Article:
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    Excellent post Jim.

    My concern for how his department feels about him spouting off is such that I have made an inquiry. If this young gentleman is lost in a fire what does that say about those responsible for him?

    I believe he should be encouraged to pursue his goals. However, in spite of protests to the contrary, his safety is an issue. Perhaps someone from his department could provide information on just what the cadets role is in that department. Does anyone from Maryland know what the laws are with respect to this?

  4. #4
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    I also agree with Jim's post.

    Ryan, do keep asking as many questions as you can and wish. No one is "down" on you for asking the questions, it's more about the answers you are trying to give. Asking questions and listening to the answers are how we all learn, whether we have 1 month experience or 35 years experience.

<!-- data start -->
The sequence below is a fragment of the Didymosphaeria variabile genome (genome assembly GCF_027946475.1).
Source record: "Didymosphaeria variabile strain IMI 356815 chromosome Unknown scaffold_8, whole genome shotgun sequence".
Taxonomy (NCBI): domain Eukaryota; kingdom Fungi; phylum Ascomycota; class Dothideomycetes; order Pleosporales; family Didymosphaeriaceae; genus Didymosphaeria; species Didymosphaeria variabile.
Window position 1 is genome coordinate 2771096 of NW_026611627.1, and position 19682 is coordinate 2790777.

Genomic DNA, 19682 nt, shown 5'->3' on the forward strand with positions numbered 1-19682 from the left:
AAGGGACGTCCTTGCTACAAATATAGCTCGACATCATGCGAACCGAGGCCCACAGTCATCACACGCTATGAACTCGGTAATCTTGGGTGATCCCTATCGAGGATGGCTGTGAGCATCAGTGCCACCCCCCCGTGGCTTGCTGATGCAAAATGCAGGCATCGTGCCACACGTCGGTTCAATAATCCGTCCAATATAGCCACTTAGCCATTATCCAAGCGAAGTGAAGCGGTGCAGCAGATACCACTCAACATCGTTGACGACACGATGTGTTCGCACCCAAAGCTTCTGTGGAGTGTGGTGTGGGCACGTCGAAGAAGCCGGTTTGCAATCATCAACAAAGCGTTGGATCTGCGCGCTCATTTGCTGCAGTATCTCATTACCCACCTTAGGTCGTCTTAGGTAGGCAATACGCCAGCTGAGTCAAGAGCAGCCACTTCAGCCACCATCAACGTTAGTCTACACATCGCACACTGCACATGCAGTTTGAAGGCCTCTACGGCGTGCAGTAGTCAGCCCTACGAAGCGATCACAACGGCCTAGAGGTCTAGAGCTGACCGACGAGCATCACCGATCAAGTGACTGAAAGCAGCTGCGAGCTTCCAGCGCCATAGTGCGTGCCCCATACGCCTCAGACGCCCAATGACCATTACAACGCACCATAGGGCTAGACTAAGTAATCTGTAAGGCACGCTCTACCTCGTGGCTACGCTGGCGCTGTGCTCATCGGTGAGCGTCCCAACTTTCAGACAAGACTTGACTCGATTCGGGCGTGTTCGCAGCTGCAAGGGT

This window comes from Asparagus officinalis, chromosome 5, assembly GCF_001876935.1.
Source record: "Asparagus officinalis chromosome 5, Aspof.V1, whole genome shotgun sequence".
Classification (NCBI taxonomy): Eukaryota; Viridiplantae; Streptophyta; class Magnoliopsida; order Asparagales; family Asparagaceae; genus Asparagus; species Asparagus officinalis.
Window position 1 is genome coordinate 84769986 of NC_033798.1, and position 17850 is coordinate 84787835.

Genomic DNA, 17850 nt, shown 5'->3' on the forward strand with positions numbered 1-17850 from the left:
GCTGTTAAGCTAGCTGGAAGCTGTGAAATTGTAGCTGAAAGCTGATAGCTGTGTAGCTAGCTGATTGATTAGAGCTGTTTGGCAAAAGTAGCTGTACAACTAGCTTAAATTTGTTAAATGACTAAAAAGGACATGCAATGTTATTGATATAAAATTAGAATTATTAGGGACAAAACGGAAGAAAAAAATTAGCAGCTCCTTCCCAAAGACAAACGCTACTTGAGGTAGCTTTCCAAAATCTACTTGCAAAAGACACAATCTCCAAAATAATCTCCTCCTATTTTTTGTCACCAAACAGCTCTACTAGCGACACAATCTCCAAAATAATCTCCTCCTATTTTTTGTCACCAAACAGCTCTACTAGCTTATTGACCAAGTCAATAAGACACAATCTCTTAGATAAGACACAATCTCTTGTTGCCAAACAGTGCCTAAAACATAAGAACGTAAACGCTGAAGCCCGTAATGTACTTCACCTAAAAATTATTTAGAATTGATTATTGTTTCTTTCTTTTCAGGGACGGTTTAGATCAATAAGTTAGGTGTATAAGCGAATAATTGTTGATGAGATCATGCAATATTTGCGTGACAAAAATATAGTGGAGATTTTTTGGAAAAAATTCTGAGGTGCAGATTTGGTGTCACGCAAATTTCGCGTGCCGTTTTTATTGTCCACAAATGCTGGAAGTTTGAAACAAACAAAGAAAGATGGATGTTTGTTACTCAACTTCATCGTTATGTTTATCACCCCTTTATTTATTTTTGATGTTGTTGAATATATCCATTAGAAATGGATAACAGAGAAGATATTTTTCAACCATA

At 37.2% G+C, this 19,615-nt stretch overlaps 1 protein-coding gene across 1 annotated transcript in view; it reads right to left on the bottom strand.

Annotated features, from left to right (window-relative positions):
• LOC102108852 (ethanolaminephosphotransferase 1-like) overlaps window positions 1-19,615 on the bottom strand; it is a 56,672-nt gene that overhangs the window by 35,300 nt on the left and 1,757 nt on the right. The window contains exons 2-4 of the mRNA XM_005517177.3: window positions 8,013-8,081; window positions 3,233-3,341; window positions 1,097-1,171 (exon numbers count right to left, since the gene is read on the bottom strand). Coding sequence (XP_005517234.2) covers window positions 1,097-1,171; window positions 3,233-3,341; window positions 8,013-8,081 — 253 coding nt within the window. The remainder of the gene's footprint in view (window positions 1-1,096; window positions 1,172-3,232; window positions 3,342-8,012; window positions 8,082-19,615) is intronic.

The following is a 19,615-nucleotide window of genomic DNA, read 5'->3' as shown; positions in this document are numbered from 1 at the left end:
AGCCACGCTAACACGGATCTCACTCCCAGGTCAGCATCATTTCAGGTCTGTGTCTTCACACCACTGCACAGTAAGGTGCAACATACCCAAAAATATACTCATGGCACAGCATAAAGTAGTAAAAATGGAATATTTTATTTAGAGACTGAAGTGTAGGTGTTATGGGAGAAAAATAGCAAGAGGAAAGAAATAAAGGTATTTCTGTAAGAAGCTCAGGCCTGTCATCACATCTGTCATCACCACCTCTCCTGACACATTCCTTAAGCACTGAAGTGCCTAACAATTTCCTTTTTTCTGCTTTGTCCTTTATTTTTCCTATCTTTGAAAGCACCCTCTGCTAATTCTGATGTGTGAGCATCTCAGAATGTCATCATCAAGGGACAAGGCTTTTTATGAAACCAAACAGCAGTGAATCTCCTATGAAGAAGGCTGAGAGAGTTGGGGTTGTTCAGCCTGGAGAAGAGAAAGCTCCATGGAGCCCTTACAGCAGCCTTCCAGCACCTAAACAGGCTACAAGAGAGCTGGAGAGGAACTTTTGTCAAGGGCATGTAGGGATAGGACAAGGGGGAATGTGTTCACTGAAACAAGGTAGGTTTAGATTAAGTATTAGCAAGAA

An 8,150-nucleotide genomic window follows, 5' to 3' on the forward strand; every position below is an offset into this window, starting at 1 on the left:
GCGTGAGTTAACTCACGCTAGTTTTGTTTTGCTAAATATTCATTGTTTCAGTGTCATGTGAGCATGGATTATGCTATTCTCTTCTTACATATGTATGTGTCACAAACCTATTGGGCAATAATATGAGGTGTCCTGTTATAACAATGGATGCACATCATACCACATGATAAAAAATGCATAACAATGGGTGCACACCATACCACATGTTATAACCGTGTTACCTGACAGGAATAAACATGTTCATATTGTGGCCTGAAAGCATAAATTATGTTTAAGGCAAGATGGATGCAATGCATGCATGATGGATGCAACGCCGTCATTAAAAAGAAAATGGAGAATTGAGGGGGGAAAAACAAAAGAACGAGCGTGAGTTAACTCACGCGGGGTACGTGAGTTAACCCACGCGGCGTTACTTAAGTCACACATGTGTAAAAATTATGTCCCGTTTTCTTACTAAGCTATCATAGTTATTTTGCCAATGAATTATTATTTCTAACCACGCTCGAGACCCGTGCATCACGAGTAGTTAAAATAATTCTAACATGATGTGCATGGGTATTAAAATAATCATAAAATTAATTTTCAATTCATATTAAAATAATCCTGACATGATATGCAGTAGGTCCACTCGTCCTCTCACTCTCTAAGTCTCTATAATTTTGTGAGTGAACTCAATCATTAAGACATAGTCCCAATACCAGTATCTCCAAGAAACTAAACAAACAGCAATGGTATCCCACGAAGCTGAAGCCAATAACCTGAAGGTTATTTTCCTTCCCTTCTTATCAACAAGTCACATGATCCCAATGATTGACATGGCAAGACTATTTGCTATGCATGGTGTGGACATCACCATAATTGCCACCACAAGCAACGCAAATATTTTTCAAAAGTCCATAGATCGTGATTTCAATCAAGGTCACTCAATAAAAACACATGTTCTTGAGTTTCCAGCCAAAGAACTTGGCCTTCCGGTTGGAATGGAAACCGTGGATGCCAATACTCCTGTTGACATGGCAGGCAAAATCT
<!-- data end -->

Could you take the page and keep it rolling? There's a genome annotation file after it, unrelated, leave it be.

Best of luck in your quest for knowledge.

  5. #5
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    To be frank with you, how is someone that I don NOT know going to try and tell me how to run my life, it is not happening, the only reason that you jump on my case is being I am a cadet, and I know that I know more then some people in the main department!
    In closing, You need to take a good look at the image you are projecting on these forums. Many people on the forums have a great deal of experience and knowledge to pass along. You should consider the possibility that you could learn a great deal from them.
    The same goes for them, they cam learn just as much from me as I can learn from them (the older ones)!

    Are you REALLY this arrogant.
    By you telling me that you are being ignorant.